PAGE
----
Supporting the Fight to Conquer UCD
NCAA Basketball Teams with NUCDF to Raise UCD Awareness and "Shoot for a Cure"
by Cindy Le Mons, NUCDF Executive Director (Family affected by OTC deficiency)
It’s just starting to sink in how much UCD awareness was raised during three NCAA basketball events this November -- the NUCDF Basketball Challenge in San Diego, and Hoops for Hope Classic and Hardwood Tournament of Hope. It’s pretty astonishing to think that thousands of people heard about UCDs through reports about the tournament on radio broadcasts, print and web media, including CBSsports.com, the Wall Street Journal, Fox News, ESPN2 and the college team sites. We are deeply grateful to the Strohm Family and Plan BC3, the players and their families, and the coaches and athletic departments of the top college teams that participated in the tournaments for being on “our team,” and giving national attention to our cause. We appreciate their support and the generous support of the tournament sponsors that understood the vision and are helping to save lives.
A little background on the vision for this effort: Jeff Strohm was an NCAA assistant coach at Western Kentucky when two of his daughters were diagnosed with UCD. The Strohms connected with NUCDF for information and support and were able to attend our annual conference. Once the family settled into life with UCD, Jeff approached us with the idea of raising UCD awareness and support for NUCDF at basketball games, and “Shoot for a Cure” was born. The first tournament was part of the NCAA Cancun Challenge held at Vanderbilt University in Nashville 2008.
Jeff ultimately ended up back in St. Louis, Missouri and, with his brothers and sisters-in-law, formed Plan BC3 to organize NCAA college basketball tournaments. Jeff and his family committed to dedicating the tournaments to benefit NUCDF and raising awareness of urea cycle disorders. We hope to save lives by informing the public of the existence of urea cycle disorders and the common misdiagnosis as sudden infant death, sepsis in newborns, autism, ADHD, bipolar disorder and even stroke.
The 2012 NUCDF Basketball Challenge was just completed in San Diego at Jenny Craig Pavilion November 14-18, hosted by the University of San Diego of the West Coast Conference. The prestigious tournament included teams from Northern Kentucky, Tulsa, Cal State Northridge, U of San Diego and Sienna. The games were broadcast on radio and TV locally in San Diego - raising a lot of awareness in the public about urea cycle disorders and our fight save lives.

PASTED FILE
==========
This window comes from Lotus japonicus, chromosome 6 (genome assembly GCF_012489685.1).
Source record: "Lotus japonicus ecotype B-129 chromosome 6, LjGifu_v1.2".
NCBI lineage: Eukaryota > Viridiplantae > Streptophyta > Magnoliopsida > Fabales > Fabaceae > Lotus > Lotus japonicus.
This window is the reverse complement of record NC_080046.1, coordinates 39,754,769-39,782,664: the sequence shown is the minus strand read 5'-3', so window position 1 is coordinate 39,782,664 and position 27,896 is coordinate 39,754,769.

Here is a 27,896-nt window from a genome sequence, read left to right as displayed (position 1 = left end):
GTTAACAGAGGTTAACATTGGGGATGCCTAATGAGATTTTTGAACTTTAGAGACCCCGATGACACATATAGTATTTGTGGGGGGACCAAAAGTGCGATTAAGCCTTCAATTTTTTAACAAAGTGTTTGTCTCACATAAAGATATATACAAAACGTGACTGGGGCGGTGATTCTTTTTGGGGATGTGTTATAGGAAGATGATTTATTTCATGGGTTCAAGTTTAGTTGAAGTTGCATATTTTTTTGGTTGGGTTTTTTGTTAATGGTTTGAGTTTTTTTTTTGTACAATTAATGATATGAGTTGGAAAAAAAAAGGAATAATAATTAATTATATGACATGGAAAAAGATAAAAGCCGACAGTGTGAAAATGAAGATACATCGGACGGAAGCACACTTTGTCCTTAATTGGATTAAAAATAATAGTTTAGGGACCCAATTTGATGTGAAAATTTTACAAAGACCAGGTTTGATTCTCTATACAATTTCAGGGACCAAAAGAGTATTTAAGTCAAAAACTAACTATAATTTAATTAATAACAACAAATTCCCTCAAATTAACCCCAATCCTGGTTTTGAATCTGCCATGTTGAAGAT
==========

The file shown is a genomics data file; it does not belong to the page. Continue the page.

The NUCDF Hoops for Hope Classic launched last year in New Orleans. This year's 2012 Classic began with top men’s college teams playing at US sites hosted by SMU, U of Arkansas Little Rock, Missouri State and South Carolina on Nov 11, 19 and 21. The final games of the Classic moved to Puerto Vallarta Thanksgiving weekend, debuting in the new state-of-the-art Puerto Vallarta International Convention Center. Over the seven days of the two tournaments, at the beginning and end of every game (13 women’s, 7 men’s), during each time out and halftime, veteran game announcer Matt Piescinski provided public service announcements about urea cycle disorders and NUCDF’s fight to conquer UCD. It was a surreal experience seeing our CureUCD logo on the marquee at the stadium and emblazoned on the basketball court, and hearing Matt talking about our fight to save lives. Matt gave us a voice -- and became a wonderful champion of our cause.
Women's Hardwood Tournament of Hope
The women’s teams began arriving in Puerto Vallarta on Sunday, November 19 for their three-day tournament, the NUCDF Hardwood Tournament of Hope. Oregon State, Mississippi State, U of Louisville, U of Central Florida, Gonzaga and Missouri State played exciting matchups. Congratulations to University of Louisville for taking home the NUCDF Hardwood Tournament of Hope championship trophy.
UCD Families invited as Tournament guests